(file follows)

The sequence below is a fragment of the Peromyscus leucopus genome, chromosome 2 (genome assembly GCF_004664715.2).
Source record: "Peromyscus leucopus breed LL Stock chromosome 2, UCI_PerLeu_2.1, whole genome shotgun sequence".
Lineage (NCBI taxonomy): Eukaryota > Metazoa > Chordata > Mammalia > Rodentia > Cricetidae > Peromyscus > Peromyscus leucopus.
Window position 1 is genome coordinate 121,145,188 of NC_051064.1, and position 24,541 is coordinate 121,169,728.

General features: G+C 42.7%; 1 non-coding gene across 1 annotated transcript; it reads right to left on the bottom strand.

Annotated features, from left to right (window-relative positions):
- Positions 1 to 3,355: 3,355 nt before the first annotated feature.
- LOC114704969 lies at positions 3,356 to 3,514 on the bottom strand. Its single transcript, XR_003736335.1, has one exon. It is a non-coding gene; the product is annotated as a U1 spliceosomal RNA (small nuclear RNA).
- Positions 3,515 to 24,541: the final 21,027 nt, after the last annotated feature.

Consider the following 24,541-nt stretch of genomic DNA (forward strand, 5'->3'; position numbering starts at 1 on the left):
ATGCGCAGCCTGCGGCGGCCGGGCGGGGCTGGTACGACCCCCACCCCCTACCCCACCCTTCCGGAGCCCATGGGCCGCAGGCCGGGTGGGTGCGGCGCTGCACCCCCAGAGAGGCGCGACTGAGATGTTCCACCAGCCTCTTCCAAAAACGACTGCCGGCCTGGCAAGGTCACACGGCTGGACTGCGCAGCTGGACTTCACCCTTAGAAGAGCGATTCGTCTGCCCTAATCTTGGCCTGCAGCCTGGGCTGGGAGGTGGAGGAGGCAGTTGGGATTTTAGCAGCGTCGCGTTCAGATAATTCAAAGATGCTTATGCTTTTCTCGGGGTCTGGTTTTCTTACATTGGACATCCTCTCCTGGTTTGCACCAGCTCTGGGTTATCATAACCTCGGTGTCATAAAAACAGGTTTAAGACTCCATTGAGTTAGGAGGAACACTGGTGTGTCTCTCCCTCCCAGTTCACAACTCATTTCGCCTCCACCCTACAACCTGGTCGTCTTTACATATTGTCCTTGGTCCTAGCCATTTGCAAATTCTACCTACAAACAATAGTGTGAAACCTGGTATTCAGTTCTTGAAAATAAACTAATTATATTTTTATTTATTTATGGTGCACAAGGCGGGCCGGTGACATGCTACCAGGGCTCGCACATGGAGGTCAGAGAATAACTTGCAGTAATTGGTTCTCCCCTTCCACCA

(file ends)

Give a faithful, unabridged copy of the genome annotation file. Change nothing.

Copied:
The sequence below is a fragment of the Peromyscus leucopus genome, chromosome 2 (genome assembly GCF_004664715.2).
Source record: "Peromyscus leucopus breed LL Stock chromosome 2, UCI_PerLeu_2.1, whole genome shotgun sequence".
Lineage (NCBI taxonomy): Eukaryota > Metazoa > Chordata > Mammalia > Rodentia > Cricetidae > Peromyscus > Peromyscus leucopus.
Window position 1 is genome coordinate 121,145,188 of NC_051064.1, and position 24,541 is coordinate 121,169,728.

General features: G+C 42.7%; 1 non-coding gene across 1 annotated transcript; it reads right to left on the bottom strand.

Annotated features, from left to right (window-relative positions):
- Positions 1 to 3,355: 3,355 nt before the first annotated feature.
- LOC114704969 lies at positions 3,356 to 3,514 on the bottom strand. Its single transcript, XR_003736335.1, has one exon. It is a non-coding gene; the product is annotated as a U1 spliceosomal RNA (small nuclear RNA).
- Positions 3,515 to 24,541: the final 21,027 nt, after the last annotated feature.

Consider the following 24,541-nt stretch of genomic DNA (forward strand, 5'->3'; position numbering starts at 1 on the left):
ATGCGCAGCCTGCGGCGGCCGGGCGGGGCTGGTACGACCCCCACCCCCTACCCCACCCTTCCGGAGCCCATGGGCCGCAGGCCGGGTGGGTGCGGCGCTGCACCCCCAGAGAGGCGCGACTGAGATGTTCCACCAGCCTCTTCCAAAAACGACTGCCGGCCTGGCAAGGTCACACGGCTGGACTGCGCAGCTGGACTTCACCCTTAGAAGAGCGATTCGTCTGCCCTAATCTTGGCCTGCAGCCTGGGCTGGGAGGTGGAGGAGGCAGTTGGGATTTTAGCAGCGTCGCGTTCAGATAATTCAAAGATGCTTATGCTTTTCTCGGGGTCTGGTTTTCTTACATTGGACATCCTCTCCTGGTTTGCACCAGCTCTGGGTTATCATAACCTCGGTGTCATAAAAACAGGTTTAAGACTCCATTGAGTTAGGAGGAACACTGGTGTGTCTCTCCCTCCCAGTTCACAACTCATTTCGCCTCCACCCTACAACCTGGTCGTCTTTACATATTGTCCTTGGTCCTAGCCATTTGCAAATTCTACCTACAAACAATAGTGTGAAACCTGGTATTCAGTTCTTGAAAATAAACTAATTATATTTTTATTTATTTATGGTGCACAAGGCGGGCCGGTGACATGCTACCAGGGCTCGCACATGGAGGTCAGAGAATAACTTGCAGTAATTGGTTCTCCCCTTCCACCA